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Is VFD always the best solution?

Choose any centrifugal pump with a full speed duty point flow significantly to the left of the Best Efficiency Point flow. Then, operate that pump in a system with a comparatively high set point pressure (e.g. a single stage centrifugal with a 20m full speed duty point and an 18m static head or minimum set pressure - you could also use 60m/55m and get a similar effect). Then, check the specific energy for that duty point (i.e. the kWhr/kL which, for a fixed total volume pumped, is a firm indication of how much power you will use). Then, simulate the low speed duty and identify the specific energy for that duty point and you will more than likely see a significantly increased kWhr/kL compared to the full speed duty point.

Note that the actual kW value drawn by the motor will probably be lower with the reduced speed. What the increased kWhr/kL value tells you is that the pump will have to run much longer to pump the same volume and this will end up costing your more in energy consumption (i.e. power bill) for the volume that you have to pump. e.g. if your pump uses half the power but runs for 3 times as long to deliver the same volume then you have used 50% more energy and not saved 50%.

I am confident in saying this as I have over 20 years experience in this area. I've been responsible for making contractual performance guarantees on behalf of Gozuk Co Ltd (China) for nearly all of their largest projects for over 10 years. In some cases, the guarantees have included performance at reduced speed duty points at the VFD supply terminals. Furthermore, I've presented on this topic to water authorities, councils, consultants and large mining clients. Whilst there may not be a high static head in a water supply system, there is typically a minimum pressure setpoint which, if the pump is operated at relatively low speeds at those pressures, will induce a similar effect on pump performance.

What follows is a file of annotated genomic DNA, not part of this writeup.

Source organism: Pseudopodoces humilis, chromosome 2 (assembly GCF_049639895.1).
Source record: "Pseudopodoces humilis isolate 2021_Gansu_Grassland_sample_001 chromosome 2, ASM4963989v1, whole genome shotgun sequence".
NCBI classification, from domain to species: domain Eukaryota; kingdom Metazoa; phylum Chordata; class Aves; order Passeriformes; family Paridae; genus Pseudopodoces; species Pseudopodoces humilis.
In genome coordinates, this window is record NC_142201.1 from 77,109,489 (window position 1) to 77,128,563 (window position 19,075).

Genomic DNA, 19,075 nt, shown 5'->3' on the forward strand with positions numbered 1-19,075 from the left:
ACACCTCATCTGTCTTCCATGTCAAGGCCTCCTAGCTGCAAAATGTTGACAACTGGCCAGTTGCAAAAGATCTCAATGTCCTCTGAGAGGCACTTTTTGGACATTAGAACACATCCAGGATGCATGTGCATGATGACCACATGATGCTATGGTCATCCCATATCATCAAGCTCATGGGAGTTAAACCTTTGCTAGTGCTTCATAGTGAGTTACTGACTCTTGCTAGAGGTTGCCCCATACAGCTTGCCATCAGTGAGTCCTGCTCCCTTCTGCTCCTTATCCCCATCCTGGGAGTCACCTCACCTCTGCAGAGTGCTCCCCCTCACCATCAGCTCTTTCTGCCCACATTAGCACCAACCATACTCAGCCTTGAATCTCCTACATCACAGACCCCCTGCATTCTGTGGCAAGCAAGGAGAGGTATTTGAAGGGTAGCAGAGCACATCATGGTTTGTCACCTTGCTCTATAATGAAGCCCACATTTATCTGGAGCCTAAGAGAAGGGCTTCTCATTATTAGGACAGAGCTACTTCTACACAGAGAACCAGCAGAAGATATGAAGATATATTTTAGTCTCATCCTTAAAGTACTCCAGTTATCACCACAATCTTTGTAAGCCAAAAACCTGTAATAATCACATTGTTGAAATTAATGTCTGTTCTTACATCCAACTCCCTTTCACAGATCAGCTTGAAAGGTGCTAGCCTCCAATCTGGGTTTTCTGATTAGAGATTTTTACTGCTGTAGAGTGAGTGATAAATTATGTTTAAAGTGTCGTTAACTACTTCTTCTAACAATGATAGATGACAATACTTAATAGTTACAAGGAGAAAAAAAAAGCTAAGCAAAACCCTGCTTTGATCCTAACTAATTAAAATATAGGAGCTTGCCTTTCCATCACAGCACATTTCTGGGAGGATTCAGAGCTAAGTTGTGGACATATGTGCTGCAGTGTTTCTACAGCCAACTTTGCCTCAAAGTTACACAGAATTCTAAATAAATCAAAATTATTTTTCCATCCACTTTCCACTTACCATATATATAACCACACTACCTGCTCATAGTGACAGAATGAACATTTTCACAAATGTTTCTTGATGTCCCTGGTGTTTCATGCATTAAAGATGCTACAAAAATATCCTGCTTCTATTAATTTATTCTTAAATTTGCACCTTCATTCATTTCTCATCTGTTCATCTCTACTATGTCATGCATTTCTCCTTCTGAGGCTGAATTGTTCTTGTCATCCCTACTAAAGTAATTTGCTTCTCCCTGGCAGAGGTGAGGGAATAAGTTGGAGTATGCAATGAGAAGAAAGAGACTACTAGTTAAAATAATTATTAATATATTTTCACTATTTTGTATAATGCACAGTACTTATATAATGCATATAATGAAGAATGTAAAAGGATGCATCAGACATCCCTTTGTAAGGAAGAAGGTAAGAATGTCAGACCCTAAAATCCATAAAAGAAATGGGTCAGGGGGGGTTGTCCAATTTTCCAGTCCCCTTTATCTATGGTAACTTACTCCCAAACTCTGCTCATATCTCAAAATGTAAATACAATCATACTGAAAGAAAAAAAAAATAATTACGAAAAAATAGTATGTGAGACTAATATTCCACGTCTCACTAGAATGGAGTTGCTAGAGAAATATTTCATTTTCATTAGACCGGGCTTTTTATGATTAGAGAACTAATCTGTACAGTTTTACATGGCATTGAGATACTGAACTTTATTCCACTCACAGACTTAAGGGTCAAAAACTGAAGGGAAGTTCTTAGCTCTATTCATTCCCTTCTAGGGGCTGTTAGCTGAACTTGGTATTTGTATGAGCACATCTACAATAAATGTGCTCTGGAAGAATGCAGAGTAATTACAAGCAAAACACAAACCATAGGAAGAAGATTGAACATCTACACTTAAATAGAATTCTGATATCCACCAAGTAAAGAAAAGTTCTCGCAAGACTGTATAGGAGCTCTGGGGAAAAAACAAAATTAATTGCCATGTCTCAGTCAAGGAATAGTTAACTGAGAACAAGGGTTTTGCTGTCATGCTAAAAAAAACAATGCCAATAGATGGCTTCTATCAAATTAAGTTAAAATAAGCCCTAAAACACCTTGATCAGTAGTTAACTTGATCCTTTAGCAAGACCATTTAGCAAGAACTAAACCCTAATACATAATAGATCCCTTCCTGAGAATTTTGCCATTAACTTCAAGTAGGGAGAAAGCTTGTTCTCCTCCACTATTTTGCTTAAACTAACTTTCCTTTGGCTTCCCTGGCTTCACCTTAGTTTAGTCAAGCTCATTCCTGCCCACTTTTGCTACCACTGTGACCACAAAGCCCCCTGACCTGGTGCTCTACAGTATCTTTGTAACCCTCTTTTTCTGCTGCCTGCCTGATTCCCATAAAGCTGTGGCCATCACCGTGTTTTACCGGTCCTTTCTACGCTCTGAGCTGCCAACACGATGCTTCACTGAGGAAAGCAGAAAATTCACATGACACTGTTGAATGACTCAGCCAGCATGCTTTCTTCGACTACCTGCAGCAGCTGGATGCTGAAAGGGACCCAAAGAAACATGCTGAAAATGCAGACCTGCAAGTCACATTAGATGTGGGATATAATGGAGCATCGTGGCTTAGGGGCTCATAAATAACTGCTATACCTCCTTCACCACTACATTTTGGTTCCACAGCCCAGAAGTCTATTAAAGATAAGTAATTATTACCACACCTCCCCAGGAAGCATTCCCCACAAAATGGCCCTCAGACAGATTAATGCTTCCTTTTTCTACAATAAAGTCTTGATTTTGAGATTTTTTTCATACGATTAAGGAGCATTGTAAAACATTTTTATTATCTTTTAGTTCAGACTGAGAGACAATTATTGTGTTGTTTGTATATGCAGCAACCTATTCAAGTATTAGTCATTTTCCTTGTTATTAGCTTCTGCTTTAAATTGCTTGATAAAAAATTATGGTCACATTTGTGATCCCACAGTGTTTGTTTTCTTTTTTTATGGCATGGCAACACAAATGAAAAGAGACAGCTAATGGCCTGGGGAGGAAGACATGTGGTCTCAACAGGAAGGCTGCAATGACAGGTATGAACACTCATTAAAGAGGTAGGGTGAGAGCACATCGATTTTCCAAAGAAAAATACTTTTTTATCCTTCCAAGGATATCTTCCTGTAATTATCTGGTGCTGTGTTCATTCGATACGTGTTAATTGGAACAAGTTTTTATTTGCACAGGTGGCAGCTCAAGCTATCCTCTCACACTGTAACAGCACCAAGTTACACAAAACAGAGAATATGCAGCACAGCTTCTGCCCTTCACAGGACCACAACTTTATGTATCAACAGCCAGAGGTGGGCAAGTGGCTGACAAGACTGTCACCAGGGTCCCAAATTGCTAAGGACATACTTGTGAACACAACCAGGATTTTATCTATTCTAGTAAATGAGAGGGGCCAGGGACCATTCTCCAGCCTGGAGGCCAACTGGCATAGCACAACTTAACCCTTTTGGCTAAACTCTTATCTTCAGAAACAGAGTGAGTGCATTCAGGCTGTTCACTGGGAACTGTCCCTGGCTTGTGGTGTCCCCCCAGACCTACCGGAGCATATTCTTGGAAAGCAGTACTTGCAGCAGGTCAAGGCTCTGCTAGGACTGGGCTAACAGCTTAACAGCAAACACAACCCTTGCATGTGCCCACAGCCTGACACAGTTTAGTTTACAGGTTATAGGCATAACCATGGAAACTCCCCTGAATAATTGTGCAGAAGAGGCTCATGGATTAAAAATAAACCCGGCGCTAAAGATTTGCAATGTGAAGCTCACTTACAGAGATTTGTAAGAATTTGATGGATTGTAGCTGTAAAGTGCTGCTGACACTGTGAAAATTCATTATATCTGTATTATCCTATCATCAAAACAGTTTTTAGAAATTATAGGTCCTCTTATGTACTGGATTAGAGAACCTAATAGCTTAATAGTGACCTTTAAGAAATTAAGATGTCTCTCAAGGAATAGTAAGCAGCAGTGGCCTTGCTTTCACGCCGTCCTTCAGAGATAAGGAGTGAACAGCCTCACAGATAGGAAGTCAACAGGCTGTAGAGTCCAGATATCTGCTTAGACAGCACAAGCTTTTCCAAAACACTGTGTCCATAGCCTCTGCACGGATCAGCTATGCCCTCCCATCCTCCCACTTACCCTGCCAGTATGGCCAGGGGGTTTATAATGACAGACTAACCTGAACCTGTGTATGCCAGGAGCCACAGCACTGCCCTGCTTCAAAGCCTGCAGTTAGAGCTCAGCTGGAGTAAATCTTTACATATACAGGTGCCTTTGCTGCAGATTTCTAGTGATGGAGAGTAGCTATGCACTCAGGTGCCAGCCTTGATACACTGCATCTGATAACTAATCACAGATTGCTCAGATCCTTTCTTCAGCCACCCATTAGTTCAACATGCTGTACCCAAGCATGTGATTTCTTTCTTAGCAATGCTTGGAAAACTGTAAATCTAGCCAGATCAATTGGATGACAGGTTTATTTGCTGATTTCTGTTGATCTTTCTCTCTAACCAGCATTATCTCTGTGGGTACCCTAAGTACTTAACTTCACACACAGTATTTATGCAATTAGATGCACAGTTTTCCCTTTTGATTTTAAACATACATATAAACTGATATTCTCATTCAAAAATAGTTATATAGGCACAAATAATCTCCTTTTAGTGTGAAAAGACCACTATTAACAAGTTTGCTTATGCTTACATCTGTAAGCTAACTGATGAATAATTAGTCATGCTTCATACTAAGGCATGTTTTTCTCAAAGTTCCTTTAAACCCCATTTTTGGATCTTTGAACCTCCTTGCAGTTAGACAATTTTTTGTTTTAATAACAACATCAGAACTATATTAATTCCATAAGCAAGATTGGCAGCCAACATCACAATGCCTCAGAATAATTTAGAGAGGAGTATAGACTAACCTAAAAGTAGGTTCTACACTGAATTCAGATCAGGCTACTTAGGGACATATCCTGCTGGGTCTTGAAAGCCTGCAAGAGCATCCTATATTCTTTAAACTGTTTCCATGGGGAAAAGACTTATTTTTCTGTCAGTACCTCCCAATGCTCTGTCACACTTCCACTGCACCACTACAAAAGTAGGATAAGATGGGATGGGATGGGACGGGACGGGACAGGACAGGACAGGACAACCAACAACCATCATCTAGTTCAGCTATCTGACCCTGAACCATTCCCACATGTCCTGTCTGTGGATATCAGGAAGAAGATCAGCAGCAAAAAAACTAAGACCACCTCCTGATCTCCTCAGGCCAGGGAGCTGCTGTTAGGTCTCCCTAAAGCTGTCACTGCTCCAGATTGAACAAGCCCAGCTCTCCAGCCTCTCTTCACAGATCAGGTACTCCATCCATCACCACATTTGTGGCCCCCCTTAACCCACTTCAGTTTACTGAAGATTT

I have seen many applications where variable frequency drive (VFD) do a great job but I have also seen plenty where they do not.. If the pump speed drops by 50% the head generated is only a quarter (square rule) - so VFD will not save energy if the application is all static lift. Note also poor electrical supply quality is difficult for VFD to deal with. They can have great benefits in reducing water hammer.
- - - -> by: Martin
so does this mean that in countries without such a reliable electricity supply (like some of Asia for example - Philippines, Thailand, Malaysia, India etc), VFDs would not be such a good idea and are probably not used so much? It also suggests that it would also make more sense to pump to a service reservoir rather than directly into the distribution network, as this would mean the water supply was safe in the event of a power cut.
So I suppose they are most useful in countries with developed infrastructure - UK, USA, Canada, W. Europe, Australia, Japan etc.
- - - -> by: Alison
In India VFD assisted pumps are used by mostly up-market(big hotels, hospitals, IT parks etc) and yes we do have frequent power problems but these customers also have their own back up power supply. ABB pumps have very good market for these pumps in India. The application is prominent in water supply and HVAC.
- - - -> by: Chanda

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